How to make 'Page 1' on the Web
To generate Web hits, just string together 'key' words – like Britney Spears's iPhone causes global warming.
Well, not really. OK – not at all. I just suggested that headline because "Britney Spears" and "iPhone" and "global warming" are among the most-searched phrases on the Internet. Put them together, and you've got a story guaranteed to top the "most viewed" list on the website of any newspaper or magazine in the US.
That's what Harry Potter told me, anyway, just before he had Dick Cheney impeached.
Kidding! But what's this all about? Years ago, print journalists cared deeply about getting on Page 1, or the cover. Now, it's all about Web hits, and click-throughs, and traffic generation on the Internet. Reporters who used to lobby for top-of-the-fold placement now scheme to get picked up by Google News, or Drudge, or some other news aggregator. And frankly, I'm as craven about this as the next person. (Ed's note: That's the truest part of this story so far.)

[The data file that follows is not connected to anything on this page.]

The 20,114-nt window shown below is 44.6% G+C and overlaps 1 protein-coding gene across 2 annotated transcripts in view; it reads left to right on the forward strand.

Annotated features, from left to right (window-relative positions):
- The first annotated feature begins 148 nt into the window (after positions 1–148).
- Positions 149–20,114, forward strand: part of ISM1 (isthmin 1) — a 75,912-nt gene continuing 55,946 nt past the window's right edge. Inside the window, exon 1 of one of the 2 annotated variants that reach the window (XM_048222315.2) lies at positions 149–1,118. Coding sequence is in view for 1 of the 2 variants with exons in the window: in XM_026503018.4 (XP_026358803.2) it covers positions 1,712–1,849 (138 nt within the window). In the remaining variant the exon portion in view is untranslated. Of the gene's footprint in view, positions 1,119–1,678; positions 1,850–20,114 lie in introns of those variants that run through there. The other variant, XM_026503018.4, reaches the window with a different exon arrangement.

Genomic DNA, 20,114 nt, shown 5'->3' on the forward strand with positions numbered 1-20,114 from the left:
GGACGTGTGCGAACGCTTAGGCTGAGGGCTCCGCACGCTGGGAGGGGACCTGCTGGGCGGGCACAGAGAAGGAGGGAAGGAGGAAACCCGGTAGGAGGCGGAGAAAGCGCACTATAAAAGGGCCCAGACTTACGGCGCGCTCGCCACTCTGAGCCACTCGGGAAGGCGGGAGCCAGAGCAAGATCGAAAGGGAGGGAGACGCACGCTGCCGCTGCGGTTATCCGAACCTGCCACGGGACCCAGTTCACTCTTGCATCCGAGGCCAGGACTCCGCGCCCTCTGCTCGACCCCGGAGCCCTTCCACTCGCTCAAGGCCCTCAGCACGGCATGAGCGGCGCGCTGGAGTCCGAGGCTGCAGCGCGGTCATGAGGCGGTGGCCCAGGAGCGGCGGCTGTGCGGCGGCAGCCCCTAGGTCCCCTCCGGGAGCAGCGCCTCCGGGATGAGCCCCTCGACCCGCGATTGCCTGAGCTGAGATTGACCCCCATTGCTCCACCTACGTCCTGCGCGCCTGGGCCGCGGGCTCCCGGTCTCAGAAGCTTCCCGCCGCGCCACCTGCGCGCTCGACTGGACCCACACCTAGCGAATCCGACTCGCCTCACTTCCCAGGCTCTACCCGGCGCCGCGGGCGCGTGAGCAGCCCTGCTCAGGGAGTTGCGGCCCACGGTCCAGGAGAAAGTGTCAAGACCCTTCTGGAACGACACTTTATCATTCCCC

So I'm trying the Alan Coren approach. Years ago, Mr. Coren – a British humorist and editor of Punch Magazine – was worried that his books weren't selling. Told that readers were most interested in stories about sports, pets, or World War II, Coren titled a volume of essays "Golfing for Cats," and slapped a swastika on the cover.
Want to lose weight the Beagle Rescue way? Ask Peyton Manning how!
Or don't, actually. He won't know what you're talking about. Anyway, Coren's idea – mash up some marketing lures, substance be darned – works even better in today's world. "Most searched" lists can tell the digerati what people want to read about. Automated "spiders" from Google and other search engines then crawl the Net looking for stories with key words related to those topics.
Thus a writer can just sprinkle in a few random words – you know what I'm talking about, Elisabeth Hasselbeck! – and, pop, your story is up on thousands of screens around the world, despite the fact that it's really about Congress and the White House clashing over agriculture appropriations.
It would be easy to get carried away. (Ed's note: Glad you noticed.) A discipline that was once a solid, factual means for conveying important information could fragment into a jumble of non sequiturs – sort of like the Web itself.
Wow. What a concept. Perhaps Ron Paul and Hillary Clinton would be interested in discussing it. After they've finished "Dancing with the Stars."
• Peter Grier is a writer in the Monitor's Washington bureau.